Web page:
Neighborhood Guide: Brentwood-Darlington
Hugging the county line south of Duke Street from SE 45th to 82nd and formerly known as Errol Heights, Brentwood-Darlington was annexed as part of Portland only in 1986. On a plateau above Johnson Creek and below Mount Scott, the area was long plagued by rutted mud roads, a dodgy water and sewer system, hastily built and substandard wartime housing, and frequent hazel brush fires. A 1992 city report detailed some of the effects of longtime civic neglect, but also called Brentwood-Darlington a place where working-class people “can raise their families and a safe, attractive environment ... where people of diverse backgrounds and interests can feel comfortable and accepted.”
Indeed, today the neighborhood’s elementary schools, Whitman and Woodmere, are among the most ethnically diverse in the city, and it’s home to both a pair of sun-soaked historic Jewish cemeteries (Congregation Shaarie Torah and Kesser Israel) and the century-old, fir-shaded Apostolic Faith Camp Meeting Park, packed with tiny cabins that fill a few times a year for Pentecostal Christian conferences. Around the corner, find another sort of religious experience at a punk show at Misdemeanor Meadows, a bar and music venue opened in 2018 (its name is a reference to “Felony Flats” which has been a derisive nickname for some parts of Southeast Portland), where a portrait of Lemmy Kilmister hangs over the comic-book bar top and a glowing Millennium Falcon greets you on your way to the bathroom. For more of a bar-bar, head to the Hidden East, tucked behind a Space Age gas station, also on SE 52nd. Pick up a new hobby nearby at the Starlight Knitting Society or the Brentwood Community Garden, or try a martial arts class at G.I.R.L.S. Gym.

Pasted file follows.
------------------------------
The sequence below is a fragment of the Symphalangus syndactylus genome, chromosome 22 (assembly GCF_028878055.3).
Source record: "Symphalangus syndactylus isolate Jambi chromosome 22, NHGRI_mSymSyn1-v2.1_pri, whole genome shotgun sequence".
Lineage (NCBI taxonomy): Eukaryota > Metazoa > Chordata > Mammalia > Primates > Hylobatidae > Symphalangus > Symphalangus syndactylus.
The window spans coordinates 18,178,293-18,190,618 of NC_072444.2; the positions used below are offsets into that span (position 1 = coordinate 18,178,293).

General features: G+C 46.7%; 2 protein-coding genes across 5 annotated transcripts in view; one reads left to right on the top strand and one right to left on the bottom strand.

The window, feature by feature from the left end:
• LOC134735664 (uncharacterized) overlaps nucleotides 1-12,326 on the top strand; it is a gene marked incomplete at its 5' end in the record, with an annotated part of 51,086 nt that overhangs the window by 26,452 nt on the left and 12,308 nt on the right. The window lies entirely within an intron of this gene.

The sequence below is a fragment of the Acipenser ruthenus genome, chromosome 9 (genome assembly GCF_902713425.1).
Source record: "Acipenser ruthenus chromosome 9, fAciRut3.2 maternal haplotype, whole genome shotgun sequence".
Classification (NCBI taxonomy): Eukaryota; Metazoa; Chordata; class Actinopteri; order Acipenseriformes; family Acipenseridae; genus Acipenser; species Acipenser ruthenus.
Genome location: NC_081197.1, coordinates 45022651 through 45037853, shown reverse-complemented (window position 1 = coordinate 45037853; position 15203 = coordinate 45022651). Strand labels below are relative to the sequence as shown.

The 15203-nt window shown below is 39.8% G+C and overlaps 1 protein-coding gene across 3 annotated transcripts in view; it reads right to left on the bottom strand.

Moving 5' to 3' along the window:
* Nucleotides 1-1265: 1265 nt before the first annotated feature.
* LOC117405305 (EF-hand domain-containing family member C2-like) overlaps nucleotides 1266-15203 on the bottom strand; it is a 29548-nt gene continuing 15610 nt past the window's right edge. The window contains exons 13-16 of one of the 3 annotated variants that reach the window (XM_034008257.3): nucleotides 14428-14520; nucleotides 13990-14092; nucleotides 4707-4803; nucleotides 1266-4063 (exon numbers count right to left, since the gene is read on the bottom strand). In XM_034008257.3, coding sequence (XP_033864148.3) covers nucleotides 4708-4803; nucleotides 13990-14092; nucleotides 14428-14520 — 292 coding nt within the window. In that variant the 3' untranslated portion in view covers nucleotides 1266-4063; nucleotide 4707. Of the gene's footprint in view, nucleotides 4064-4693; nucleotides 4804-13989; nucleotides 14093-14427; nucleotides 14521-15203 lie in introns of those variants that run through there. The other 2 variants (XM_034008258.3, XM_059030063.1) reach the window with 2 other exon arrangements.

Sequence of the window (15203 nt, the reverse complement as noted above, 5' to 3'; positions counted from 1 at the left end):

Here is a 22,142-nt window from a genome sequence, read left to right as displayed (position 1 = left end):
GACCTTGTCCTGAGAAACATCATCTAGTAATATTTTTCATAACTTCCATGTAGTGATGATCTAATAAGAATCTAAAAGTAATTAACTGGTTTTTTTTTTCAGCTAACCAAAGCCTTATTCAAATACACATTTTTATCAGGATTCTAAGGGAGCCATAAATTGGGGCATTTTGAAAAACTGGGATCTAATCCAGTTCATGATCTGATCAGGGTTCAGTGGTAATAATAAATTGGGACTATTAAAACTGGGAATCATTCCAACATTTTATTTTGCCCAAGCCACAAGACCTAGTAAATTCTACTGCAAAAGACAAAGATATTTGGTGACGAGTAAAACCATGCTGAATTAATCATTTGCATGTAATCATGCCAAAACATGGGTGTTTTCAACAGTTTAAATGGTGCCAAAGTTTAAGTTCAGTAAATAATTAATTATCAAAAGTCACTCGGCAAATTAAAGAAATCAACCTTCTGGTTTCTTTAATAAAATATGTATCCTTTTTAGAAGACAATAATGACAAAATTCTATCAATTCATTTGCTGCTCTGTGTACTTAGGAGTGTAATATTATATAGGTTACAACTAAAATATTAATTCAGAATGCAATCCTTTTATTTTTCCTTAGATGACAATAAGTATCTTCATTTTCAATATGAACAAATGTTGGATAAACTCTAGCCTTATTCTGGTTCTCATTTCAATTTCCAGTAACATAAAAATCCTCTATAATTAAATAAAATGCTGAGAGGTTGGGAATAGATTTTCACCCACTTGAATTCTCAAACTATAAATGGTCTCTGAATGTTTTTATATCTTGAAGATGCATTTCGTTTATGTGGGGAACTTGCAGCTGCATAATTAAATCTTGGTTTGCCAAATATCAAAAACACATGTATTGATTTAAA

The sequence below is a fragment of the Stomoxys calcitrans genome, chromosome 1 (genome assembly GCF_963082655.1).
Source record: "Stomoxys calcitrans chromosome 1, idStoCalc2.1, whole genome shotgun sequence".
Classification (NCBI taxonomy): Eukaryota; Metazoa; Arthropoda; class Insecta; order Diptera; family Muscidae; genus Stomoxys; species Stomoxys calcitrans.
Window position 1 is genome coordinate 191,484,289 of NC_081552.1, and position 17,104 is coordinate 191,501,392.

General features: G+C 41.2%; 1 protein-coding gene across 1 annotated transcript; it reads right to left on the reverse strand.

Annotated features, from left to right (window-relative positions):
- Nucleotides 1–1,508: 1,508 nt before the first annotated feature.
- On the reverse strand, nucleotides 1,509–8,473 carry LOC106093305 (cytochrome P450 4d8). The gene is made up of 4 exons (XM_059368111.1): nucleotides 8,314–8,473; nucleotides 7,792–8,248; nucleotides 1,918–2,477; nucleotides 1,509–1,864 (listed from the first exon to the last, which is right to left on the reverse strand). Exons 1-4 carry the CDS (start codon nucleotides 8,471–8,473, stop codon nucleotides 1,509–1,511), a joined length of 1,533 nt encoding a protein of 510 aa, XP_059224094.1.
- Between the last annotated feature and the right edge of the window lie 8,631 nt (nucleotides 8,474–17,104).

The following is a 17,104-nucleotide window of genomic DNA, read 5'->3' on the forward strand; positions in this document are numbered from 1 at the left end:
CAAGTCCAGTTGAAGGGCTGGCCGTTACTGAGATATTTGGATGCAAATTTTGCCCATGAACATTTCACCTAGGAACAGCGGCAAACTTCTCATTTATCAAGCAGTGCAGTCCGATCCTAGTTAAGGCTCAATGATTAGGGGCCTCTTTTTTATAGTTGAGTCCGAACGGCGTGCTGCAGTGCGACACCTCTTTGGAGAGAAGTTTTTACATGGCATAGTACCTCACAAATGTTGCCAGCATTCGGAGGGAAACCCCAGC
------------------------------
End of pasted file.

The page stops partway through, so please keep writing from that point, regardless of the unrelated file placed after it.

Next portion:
The Cartlandia pod, at the intersection of SE 82nd Avenue and the Springwater Corridor multiuse path, is a city treasure, and was one of the first cart pods to have its own bar. But there’s quality grub at the corner of 72nd and Flavel, too, between the Birriera Jalisco food cart (try the consomé!), Three Sisters Nixtamal for take-home tortillas, and the Coney sauce hiding on the menu at Rocky’s Sports & Spirits, a bar run by the former owner of Nick’s Famous Coney Island on Hawthorne. The many shopping and eating lures of 82nd Avenue and SE Woodstock Boulevard aren't too far away, but there's still plenty to be found within this mostly residential swath of Southeast, where the median home sales price has lurched up 45 percent over the past five years and where gearhead project cars might sit on a lawn next door to a hippie homestead with chickens and solar panels.